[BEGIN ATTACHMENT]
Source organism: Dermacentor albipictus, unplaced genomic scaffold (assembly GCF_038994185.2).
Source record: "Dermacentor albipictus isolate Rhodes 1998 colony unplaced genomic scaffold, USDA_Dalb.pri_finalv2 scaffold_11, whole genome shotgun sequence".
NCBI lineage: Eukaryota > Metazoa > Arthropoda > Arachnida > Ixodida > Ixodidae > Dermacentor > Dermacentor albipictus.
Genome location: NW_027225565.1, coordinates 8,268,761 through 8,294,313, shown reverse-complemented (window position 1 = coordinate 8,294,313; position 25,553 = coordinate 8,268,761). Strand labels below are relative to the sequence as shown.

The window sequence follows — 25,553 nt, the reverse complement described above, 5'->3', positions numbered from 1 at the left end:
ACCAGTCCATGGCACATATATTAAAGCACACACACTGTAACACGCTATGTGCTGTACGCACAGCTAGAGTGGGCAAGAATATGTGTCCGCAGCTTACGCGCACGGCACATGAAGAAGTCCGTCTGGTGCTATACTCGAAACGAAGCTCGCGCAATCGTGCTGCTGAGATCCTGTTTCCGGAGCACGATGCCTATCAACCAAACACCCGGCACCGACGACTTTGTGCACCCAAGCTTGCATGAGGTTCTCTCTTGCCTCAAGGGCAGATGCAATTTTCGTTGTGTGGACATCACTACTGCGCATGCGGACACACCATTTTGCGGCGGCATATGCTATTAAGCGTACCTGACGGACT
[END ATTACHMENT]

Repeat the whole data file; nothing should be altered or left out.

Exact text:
Source organism: Dermacentor albipictus, unplaced genomic scaffold (assembly GCF_038994185.2).
Source record: "Dermacentor albipictus isolate Rhodes 1998 colony unplaced genomic scaffold, USDA_Dalb.pri_finalv2 scaffold_11, whole genome shotgun sequence".
NCBI lineage: Eukaryota > Metazoa > Arthropoda > Arachnida > Ixodida > Ixodidae > Dermacentor > Dermacentor albipictus.
Genome location: NW_027225565.1, coordinates 8,268,761 through 8,294,313, shown reverse-complemented (window position 1 = coordinate 8,294,313; position 25,553 = coordinate 8,268,761). Strand labels below are relative to the sequence as shown.

The window sequence follows — 25,553 nt, the reverse complement described above, 5'->3', positions numbered from 1 at the left end:
ACCAGTCCATGGCACATATATTAAAGCACACACACTGTAACACGCTATGTGCTGTACGCACAGCTAGAGTGGGCAAGAATATGTGTCCGCAGCTTACGCGCACGGCACATGAAGAAGTCCGTCTGGTGCTATACTCGAAACGAAGCTCGCGCAATCGTGCTGCTGAGATCCTGTTTCCGGAGCACGATGCCTATCAACCAAACACCCGGCACCGACGACTTTGTGCACCCAAGCTTGCATGAGGTTCTCTCTTGCCTCAAGGGCAGATGCAATTTTCGTTGTGTGGACATCACTACTGCGCATGCGGACACACCATTTTGCGGCGGCATATGCTATTAAGCGTACCTGACGGACT